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Language Law Bewilders Bilingual Educators
A clause (Article 10) of the Law of the People’s Republic of China on Use of Language and Script, which just came into effect on January 1, 2001, ordains that all schools and other educational institutions in China must adopt mandarin and standard Chinese written characters as their primary teaching language and written form.

This puts bilingual education, which has spread throughout China, in an embarrassing position. Statistics from the Shanghai municipal government show that many schools in Shanghai are experimenting with bilingual education in extracurricular activities and courses of interests. Some schools even have adopted foreign languages in the instruction of all their lessons of mathematics, physics, and chemistry.

Local linguists and lawyers say that bilingual education is a trend in modern education, and the lag in relevant legislation should be dealt with as soon as possible.

Yang Shaogang, an attorney, who is also a counselor of the Shanghai municipal government and a deputy of Shanghai’s municipal People’s Congress said that it is not appropriate to use foreign languages in non-foreign-language courses because the practice runs counter to the present law of China.

An official working in the Shanghai Municipal Committee of Linguistic Work said that the purview of the Law on Use of Language and Script only covers the commonly used standard Chinese language -- mandarin, while there are only sporadic words in the law in reference to the use of foreign languages in China. In addition, another clause (Article 19) of the law stipulates that “the level of the mandarin of broadcasters, emcees, teachers, public servants and all other persons who use mandarin as their working language should meet certain rates set by the state… ”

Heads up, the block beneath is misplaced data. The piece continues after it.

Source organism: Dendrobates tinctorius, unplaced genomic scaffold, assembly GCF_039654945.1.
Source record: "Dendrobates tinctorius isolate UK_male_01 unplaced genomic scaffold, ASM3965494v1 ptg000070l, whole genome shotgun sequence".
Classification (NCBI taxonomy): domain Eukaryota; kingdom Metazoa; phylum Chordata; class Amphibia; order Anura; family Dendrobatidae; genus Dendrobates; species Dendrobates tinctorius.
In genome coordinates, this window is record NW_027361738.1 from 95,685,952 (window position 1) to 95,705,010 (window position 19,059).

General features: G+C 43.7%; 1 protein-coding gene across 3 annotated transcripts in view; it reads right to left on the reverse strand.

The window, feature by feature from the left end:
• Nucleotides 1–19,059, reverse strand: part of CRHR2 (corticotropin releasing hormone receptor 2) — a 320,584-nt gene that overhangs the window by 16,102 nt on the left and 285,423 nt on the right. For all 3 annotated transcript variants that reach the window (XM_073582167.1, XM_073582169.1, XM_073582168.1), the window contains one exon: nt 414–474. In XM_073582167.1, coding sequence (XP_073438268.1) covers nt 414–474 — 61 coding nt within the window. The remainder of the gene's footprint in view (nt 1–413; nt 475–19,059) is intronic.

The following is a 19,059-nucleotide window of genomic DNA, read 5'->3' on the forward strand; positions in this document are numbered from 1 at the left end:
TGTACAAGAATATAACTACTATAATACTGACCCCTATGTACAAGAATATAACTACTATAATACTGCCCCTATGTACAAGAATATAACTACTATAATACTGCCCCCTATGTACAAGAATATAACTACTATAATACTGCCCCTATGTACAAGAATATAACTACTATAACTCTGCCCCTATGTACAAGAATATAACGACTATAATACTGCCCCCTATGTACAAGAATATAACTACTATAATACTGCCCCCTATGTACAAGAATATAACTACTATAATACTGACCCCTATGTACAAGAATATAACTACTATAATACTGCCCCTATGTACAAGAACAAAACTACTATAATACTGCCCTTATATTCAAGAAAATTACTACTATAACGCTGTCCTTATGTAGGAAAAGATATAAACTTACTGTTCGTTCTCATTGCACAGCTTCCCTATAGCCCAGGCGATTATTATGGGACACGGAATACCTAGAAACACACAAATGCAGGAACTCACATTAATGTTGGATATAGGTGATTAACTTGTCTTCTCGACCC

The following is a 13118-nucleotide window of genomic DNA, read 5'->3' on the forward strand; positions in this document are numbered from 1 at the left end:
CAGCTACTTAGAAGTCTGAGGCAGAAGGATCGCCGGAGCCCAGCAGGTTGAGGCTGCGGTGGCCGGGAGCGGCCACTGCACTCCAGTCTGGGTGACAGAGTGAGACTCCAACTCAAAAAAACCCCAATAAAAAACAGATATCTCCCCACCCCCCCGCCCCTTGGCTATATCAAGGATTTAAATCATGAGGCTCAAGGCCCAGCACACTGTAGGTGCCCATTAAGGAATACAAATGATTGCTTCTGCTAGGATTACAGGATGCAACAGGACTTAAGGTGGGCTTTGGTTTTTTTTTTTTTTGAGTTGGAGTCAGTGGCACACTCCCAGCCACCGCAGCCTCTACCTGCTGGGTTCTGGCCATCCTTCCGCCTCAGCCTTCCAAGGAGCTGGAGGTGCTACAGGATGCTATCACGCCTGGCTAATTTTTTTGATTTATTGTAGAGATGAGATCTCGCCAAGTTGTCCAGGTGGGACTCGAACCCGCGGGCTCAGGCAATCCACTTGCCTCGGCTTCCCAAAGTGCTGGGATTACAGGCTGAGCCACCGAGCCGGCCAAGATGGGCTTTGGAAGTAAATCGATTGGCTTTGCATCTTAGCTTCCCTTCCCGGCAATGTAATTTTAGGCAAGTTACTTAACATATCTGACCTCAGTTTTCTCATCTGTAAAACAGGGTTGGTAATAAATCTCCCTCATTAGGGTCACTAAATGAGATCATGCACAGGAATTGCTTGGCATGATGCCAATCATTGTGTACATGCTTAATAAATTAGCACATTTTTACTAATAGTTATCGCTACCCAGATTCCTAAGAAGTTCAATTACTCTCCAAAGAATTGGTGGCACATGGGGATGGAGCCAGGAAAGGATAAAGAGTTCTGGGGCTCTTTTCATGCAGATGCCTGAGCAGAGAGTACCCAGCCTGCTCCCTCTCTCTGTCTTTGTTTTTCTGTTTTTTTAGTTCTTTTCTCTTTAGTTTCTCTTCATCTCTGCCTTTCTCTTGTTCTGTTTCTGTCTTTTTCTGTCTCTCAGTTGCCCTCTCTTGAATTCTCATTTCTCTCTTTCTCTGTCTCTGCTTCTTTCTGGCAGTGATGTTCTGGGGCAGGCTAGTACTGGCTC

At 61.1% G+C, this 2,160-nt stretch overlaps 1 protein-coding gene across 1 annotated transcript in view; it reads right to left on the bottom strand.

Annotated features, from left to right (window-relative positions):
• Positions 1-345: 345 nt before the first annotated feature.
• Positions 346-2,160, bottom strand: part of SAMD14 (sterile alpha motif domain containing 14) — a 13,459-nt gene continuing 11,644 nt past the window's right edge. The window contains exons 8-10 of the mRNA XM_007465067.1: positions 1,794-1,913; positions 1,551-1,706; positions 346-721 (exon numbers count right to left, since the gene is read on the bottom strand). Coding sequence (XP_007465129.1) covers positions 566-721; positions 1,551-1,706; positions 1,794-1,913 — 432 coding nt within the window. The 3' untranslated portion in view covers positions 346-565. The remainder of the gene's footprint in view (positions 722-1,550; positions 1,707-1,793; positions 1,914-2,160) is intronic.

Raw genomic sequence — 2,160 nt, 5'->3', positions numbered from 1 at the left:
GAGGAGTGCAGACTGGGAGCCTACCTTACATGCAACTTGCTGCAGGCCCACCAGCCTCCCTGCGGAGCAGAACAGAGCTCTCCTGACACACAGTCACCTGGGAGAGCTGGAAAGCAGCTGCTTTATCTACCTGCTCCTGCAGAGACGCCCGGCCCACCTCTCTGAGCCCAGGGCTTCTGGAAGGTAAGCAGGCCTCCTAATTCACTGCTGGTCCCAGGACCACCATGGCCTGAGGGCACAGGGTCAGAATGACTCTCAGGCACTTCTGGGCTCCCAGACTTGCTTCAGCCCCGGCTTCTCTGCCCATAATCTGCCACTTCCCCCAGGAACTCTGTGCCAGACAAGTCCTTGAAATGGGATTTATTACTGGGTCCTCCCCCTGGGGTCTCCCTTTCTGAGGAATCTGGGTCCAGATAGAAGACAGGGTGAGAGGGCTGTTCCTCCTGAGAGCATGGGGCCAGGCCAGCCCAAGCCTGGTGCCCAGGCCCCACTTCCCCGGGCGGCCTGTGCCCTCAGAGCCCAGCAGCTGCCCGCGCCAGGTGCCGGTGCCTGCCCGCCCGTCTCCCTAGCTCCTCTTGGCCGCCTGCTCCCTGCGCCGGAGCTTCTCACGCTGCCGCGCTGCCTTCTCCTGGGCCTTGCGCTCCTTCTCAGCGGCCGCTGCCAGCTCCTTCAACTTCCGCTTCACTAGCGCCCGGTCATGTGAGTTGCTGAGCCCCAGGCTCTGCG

Although this clause doesn’t directly ban teachers’ use of foreign languages in their instructions, its stipulation of mandarin as teachers’ working language no doubt excludes their speaking a foreign language.

Another official with the Language Department under the Ministry of Education, who was unwilling to reveal his name, said that teachers should continue to use mandarin as their teaching language since it is prescribed in the law. He also said that bilingual education is a new issue that was overlooked in previous legislations and now requires urgent study. He disclosed that in April the country’s local committees on linguistic work would hold meetings on how to enforce the Law on Use of Language and Script. Some have indicated before the meetings that they are considering including the issue of bilingual education in their drafting of their local regulations.

Peng Jiaqiang, a professor of the Chinese language at the Shanghai University of Finance and Economics, said that the issue of the feasibility and necessity of bilingual education has been a hot topic for quite a long time and there is much work that needs to be done. The most pressing matter of the moment is to draft a “bilingual education law” or “regulations on bilingual education” so that educators will have rules to follow.

(By Chen Shaoxu, eastday.com, translated by Chen Chao for china.org.cn, April 20)

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